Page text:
July 01, 2001

Tivoli Nights

Filed under: Archive,Interstate,Theatre



A Dance Musical

by Graeme Murphy

The Australian Ballet

Sydney Dance Company

Festival Theatre

Reviewed by Murray Bramwell

The Tivoli Circuit represented a rich part of the history of Australian vaudeville and burlesque, and the two distinct spans of Tivoli entertainments – 1893 to 1929 and then 1931 to 1966 – cover more than seventy years. A fine and ranging subject, then, for inclusion in  Centenary of Federation celebrations, especially when many projects this year have proven lacklustre both in concept and presentation.

In collaboration with the Australian Ballet and Adelaide composer Graeme Koehne, Sydney Dance Company supremo, Graeme Murphy has made quite a leap with Tivoli, his dance musical – even if the mix of elements gets a little lumpy at times.

Opening with a blacklight illusion of dancing shoes, sheath dresses and  block letters of the word Tivoli, the production owes much to set designer Brian Thomson and costume wizard Kristian Fredrikson . The keyhole backstage scenes  develop the connection between the central figure Jack, danced and performed by Carl Plaisted, and Miss Evelyn Rose, (Madeleine Eastoe) spirit of the Tivoli. These sequences, and those set in the Frisco Bar, are Murphy’s attempt to turn what is essentially a variety bill into a unified musical – and I am not sure it quite succeeds.

But while the first half takes time to sort itself out, there are plenty of bright moments –  including vaudevillian Harry Haythorne reviving his roller skate tap and Chylie Cooper and Matthew Shilling ‘s romantically choreographed Rue de Paris. Tim Tyler and Tracey Carrodus work hard to make the ventriloquist comedy of Daddy and Baby Doll amount to something but Carrodus excels in the acrobatic moves of Mademoiselle Mignon et Les Chevaliers, a vignette as wacky and intriguing now as when it first graced the Tivoli bill.

Singer Linda Nagle gives us a torchy Deep in a Daydream, her own lyrics with music by bandleader,  Max Lambert. Plaisted dances solo with a giant sized Hot-Pink Glove. And mention must be made of Graeme Koehne’s music – especially in the Frisco bar – with its artful echoes of Gershwin and  thirties tin pan alley.

Murphy is not beyond the occasional arch effect – such as Madeleine Eastoe’s egregious Spirit of the Tivoli solo, and the ballet of the sad sacks. in Gloom and Glitz which steps all too lightly over the Great Depression to get to the glittery gold tap routine for the interval curtain.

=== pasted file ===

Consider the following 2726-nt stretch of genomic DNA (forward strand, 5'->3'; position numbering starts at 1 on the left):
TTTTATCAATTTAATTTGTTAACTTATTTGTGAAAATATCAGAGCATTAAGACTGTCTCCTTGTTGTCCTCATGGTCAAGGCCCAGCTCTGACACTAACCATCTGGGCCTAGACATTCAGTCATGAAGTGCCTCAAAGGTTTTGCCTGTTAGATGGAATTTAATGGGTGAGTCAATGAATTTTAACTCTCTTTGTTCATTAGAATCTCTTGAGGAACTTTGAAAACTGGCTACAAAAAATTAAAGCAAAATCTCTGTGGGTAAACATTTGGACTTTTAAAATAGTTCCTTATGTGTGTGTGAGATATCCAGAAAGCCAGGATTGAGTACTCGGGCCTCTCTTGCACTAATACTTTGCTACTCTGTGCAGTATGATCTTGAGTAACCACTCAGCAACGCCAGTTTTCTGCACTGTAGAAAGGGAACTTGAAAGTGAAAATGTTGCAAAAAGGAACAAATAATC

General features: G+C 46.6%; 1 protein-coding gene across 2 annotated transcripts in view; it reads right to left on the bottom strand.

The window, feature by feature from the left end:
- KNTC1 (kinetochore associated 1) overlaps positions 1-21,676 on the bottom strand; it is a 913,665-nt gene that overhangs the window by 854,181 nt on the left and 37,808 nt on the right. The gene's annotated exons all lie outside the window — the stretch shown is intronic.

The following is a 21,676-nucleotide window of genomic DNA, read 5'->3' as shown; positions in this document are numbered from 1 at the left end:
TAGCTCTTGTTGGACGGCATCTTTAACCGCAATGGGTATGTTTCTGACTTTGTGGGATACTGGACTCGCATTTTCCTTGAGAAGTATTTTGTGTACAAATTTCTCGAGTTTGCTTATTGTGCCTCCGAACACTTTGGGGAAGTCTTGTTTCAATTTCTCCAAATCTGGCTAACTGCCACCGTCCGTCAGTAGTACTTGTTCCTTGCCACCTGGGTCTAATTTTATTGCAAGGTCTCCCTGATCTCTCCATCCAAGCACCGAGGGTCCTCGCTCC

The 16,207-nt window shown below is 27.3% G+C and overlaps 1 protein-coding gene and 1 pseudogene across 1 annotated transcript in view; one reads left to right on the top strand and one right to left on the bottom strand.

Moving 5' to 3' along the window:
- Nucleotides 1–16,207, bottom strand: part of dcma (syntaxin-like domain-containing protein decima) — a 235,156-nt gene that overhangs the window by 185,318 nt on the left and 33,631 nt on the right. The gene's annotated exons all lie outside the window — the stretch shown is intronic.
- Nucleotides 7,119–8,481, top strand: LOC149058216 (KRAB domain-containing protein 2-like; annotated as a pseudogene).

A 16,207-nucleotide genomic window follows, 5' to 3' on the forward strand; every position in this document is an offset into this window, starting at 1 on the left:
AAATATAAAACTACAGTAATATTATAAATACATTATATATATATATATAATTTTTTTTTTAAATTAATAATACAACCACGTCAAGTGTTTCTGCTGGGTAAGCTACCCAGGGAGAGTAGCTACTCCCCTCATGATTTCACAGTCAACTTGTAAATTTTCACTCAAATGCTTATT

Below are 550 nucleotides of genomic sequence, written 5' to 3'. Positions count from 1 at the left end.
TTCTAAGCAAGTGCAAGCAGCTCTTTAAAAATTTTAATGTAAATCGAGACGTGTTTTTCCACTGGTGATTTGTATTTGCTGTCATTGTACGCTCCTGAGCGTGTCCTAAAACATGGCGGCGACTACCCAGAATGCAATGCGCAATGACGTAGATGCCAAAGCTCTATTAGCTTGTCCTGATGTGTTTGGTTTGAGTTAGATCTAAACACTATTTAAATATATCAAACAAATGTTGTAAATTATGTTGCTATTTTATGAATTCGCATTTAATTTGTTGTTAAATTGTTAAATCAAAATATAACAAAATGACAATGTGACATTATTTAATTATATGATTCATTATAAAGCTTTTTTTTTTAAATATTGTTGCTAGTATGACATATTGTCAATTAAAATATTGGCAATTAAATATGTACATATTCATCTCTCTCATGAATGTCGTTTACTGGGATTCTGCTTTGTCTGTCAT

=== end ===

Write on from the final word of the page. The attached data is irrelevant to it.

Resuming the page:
Act Two opens with Fredrikson’s zany costumes for the Miss Australia contest followed by a slinky duet from Katherine Arnold-Lindley and Xue-Jun Wang and the suavely managed he/she black and white costumes of the Transformation Tango . Tim Tyler aka Professor Winston Smythe returns with his chook impersonation and a mouthful of ping pong balls, juggled with epiglottal perfection much to the delight of the crowd. More pedestrian are The Zoubreski Twins, Rachael Read and Andrea Briody as Tivoli contortionists and Josef Brown and Steven Woodgate as the not-entirely Colossal Spartacus Brothers. These are no doubt comic homage to Tivoli acts but they play like filler in the show’s format.

It is the sharply moved full troupe number,  Brown Slouch Hat, sumptuously lit by Damien Cooper and set alongside a glamorously burlesque version of a flag tableau that gets things zinging. Thomson’s set incorporates a climbing net for a combat scene and Koehne’s music captures some riffs from that Bugle Boy from Company B. Also impressive is the Gene Kelly inspired arrangement of the Victory Rag.

Less successful is  Murphy’s American Dream with its M.Butterfly subtext  and the concluding image of the variety shows dissolving into the hissing static of the giant TV screen is also a laboured attempt at substance in a show where froth and  finesse tell us more about the spirit of burlesque. Tivoli is at its best when it is more dance than musical – as in the fast and fabulous Swan Silver, an all-stops production number which leaves no mirror ball unturned.

“Tivoli Nights” The Adelaide Review, No.214, July, 2001, pp. 26-7.

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